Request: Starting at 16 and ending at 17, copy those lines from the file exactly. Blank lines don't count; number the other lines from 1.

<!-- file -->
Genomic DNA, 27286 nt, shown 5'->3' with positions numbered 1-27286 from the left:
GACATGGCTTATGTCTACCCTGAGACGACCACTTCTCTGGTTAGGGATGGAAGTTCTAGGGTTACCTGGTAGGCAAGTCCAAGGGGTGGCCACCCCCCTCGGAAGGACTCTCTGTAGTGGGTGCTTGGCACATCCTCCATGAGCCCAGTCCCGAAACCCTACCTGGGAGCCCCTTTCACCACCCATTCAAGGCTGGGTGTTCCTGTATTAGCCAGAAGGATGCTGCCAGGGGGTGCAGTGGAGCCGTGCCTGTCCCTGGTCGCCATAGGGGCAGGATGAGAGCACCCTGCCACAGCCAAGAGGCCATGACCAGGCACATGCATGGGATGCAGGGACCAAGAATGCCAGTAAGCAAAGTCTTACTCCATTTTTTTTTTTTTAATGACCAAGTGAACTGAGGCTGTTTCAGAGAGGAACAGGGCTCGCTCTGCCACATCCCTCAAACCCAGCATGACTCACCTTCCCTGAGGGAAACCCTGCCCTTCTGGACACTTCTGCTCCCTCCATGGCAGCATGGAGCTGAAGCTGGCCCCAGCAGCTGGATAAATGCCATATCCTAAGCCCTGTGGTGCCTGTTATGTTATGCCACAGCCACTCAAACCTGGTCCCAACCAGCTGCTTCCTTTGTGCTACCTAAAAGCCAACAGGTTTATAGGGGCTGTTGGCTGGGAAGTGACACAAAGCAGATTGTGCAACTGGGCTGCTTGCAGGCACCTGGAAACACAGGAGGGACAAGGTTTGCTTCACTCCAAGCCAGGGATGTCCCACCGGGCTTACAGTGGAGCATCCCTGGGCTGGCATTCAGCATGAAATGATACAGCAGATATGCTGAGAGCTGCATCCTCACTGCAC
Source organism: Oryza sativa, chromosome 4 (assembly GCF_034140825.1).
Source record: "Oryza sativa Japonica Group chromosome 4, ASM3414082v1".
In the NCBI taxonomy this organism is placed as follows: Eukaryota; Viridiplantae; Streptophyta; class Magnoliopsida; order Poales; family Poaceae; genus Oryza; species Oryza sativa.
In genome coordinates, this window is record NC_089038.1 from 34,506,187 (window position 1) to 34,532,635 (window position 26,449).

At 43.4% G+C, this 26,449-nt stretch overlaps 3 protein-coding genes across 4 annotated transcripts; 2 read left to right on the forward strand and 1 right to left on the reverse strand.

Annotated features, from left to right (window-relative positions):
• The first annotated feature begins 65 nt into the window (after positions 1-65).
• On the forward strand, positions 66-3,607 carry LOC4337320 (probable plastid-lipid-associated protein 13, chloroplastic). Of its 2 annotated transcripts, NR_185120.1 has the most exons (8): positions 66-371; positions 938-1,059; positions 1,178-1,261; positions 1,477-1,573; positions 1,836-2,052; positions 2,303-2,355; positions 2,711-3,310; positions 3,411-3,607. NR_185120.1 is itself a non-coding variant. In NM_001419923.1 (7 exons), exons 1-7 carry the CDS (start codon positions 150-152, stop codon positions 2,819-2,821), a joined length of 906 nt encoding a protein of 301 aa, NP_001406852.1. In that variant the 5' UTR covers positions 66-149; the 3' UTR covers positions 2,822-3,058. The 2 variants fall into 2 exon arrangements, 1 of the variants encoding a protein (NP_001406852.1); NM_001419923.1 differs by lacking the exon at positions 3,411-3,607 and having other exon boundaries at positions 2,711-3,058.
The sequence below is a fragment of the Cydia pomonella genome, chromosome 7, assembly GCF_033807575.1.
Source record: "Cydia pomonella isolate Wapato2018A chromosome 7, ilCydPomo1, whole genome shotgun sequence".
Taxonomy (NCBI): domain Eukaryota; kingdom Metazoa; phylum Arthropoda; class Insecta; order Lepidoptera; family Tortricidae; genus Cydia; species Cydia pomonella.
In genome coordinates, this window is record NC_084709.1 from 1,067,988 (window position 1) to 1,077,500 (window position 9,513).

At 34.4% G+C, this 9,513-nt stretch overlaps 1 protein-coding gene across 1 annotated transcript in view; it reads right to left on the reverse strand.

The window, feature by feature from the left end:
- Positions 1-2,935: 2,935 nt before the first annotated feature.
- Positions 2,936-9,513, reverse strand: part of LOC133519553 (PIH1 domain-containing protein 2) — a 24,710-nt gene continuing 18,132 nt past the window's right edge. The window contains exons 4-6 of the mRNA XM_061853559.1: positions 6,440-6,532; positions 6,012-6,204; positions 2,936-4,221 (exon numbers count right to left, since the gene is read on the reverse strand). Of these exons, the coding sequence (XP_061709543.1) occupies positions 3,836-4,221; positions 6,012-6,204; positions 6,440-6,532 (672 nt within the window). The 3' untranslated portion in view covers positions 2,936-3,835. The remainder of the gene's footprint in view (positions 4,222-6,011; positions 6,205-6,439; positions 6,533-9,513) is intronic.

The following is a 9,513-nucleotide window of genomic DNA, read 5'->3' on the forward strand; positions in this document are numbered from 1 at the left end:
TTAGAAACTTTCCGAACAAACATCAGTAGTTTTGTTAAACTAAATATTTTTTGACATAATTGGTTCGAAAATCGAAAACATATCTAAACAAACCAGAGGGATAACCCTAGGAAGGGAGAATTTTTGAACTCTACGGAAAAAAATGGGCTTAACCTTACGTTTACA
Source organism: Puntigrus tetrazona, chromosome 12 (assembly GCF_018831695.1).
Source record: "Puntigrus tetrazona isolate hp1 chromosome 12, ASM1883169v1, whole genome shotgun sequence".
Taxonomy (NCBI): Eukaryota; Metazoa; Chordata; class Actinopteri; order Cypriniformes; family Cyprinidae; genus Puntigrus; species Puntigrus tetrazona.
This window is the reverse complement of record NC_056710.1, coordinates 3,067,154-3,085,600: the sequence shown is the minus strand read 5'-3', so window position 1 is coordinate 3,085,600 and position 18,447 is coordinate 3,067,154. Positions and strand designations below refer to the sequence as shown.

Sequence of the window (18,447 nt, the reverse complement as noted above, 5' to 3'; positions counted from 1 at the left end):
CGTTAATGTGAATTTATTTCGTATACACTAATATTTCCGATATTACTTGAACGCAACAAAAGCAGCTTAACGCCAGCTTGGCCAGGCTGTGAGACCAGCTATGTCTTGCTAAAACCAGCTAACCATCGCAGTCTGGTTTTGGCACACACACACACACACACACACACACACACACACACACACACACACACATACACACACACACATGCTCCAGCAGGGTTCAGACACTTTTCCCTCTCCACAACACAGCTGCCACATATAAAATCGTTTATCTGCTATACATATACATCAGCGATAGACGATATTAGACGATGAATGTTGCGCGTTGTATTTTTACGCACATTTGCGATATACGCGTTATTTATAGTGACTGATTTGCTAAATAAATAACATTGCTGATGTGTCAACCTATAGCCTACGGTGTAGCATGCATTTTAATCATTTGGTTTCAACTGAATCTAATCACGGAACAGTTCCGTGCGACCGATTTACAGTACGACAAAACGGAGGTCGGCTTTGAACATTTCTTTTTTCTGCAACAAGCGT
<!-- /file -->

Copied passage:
The window, feature by feature from the left end:
- Positions 1-2,935: 2,935 nt before the first annotated feature.